P3.110 Friday, Jan. 6 Low salinity decreases juvenile production in the sea urchin Lytechinus variegatus (Echinodermata:echinoidea) FRITZ, R.M; GEORGE, S.B.*; Georgia Southern University; Georgia Southern University email@example.com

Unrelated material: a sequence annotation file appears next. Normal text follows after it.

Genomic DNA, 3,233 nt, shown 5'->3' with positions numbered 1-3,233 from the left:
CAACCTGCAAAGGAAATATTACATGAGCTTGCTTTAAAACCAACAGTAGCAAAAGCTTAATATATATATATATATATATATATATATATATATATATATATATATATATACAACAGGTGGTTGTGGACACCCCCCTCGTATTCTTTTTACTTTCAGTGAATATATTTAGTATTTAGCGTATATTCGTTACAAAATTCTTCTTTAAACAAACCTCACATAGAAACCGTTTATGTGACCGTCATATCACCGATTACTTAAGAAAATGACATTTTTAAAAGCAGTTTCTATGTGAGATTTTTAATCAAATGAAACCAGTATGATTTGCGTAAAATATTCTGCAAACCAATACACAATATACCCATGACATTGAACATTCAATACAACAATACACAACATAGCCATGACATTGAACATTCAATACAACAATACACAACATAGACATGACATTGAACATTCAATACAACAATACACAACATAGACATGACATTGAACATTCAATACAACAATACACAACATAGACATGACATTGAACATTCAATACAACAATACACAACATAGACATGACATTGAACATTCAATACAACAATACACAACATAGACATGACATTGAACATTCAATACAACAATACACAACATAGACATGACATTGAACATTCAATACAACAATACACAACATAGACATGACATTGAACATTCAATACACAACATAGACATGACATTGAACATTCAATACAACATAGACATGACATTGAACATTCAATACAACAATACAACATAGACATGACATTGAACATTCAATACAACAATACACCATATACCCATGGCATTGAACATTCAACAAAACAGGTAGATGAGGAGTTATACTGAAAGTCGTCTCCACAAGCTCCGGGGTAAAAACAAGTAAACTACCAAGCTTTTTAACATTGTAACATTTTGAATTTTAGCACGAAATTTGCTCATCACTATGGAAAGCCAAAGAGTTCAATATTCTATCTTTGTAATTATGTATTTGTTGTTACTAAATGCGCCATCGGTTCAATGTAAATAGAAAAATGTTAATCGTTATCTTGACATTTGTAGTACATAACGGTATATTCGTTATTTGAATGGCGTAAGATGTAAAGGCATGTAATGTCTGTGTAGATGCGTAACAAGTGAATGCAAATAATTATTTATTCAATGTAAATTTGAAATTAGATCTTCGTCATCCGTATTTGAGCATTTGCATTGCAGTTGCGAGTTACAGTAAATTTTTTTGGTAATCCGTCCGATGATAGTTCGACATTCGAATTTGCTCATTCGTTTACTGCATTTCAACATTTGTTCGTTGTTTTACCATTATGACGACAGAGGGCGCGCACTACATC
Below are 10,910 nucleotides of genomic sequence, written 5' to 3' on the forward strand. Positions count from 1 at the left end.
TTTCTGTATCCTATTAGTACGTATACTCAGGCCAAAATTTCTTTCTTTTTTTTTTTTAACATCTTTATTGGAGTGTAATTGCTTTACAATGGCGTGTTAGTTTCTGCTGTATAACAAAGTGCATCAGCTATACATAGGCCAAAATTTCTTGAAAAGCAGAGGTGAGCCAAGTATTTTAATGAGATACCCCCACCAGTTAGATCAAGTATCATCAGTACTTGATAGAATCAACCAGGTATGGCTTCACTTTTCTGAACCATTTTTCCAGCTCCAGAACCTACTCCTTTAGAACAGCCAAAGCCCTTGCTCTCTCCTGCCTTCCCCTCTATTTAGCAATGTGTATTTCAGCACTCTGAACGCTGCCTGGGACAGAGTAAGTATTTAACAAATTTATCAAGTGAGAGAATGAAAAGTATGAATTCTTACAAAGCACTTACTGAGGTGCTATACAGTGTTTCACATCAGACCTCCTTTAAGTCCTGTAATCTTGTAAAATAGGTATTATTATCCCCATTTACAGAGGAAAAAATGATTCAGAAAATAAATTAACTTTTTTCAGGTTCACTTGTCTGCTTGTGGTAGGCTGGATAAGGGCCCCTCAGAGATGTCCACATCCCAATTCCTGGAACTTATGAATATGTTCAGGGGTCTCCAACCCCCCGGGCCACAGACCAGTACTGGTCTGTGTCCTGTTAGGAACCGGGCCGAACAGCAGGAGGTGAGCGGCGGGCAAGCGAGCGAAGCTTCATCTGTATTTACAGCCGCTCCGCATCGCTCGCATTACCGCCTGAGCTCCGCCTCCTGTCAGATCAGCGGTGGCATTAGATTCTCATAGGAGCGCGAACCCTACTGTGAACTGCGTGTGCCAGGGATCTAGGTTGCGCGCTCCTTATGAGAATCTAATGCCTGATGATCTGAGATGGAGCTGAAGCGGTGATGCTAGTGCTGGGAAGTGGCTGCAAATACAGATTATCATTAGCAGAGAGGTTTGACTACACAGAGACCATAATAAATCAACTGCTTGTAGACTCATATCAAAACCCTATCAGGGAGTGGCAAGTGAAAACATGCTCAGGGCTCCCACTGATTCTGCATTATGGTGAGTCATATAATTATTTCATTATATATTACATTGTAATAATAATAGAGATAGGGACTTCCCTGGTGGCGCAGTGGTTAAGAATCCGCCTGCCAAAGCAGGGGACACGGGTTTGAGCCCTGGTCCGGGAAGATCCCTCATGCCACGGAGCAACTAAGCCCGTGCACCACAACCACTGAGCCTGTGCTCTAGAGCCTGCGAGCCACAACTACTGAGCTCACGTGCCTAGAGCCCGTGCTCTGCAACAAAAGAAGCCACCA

Due to current changes in climate and weather patterns, echinoderm larvae may be exposed to prolonged periods of low salinity along the East coast. In a series of experiments, the effects of prolonged exposure to low salinity on Lytechinus variegatus larval mortality, development and the number and size of juveniles produced were analyzed. Prolonged exposure to 25‰ seawater significantly increased larval mortality and prolonged development. Larvae exposed to 25‰ seawater throughout development, and those transferred from 25‰ to 32‰ seawater after 40 days at the lower salinity, failed to metamorphose. Exposure of eight-arm larvae to 28‰ and 25‰ seawater increased the time to metamorphosis to 44 and 49 days after fertilization respectively and significantly decreased the number of juveniles produced (57 and 18 respectively). In comparison, larvae exposed to 32‰ seawater throughout development began to metamorphose 35 days after fertilization. Two hundred and thirty-three juveniles were produced from this latter treatment. Overall, prolonged exposure to low salinity negatively affected Lytechinus variegatus larvae by increasing larval mortality, prolonging development, delaying metamorphosis, and decreasing the number of juveniles produced.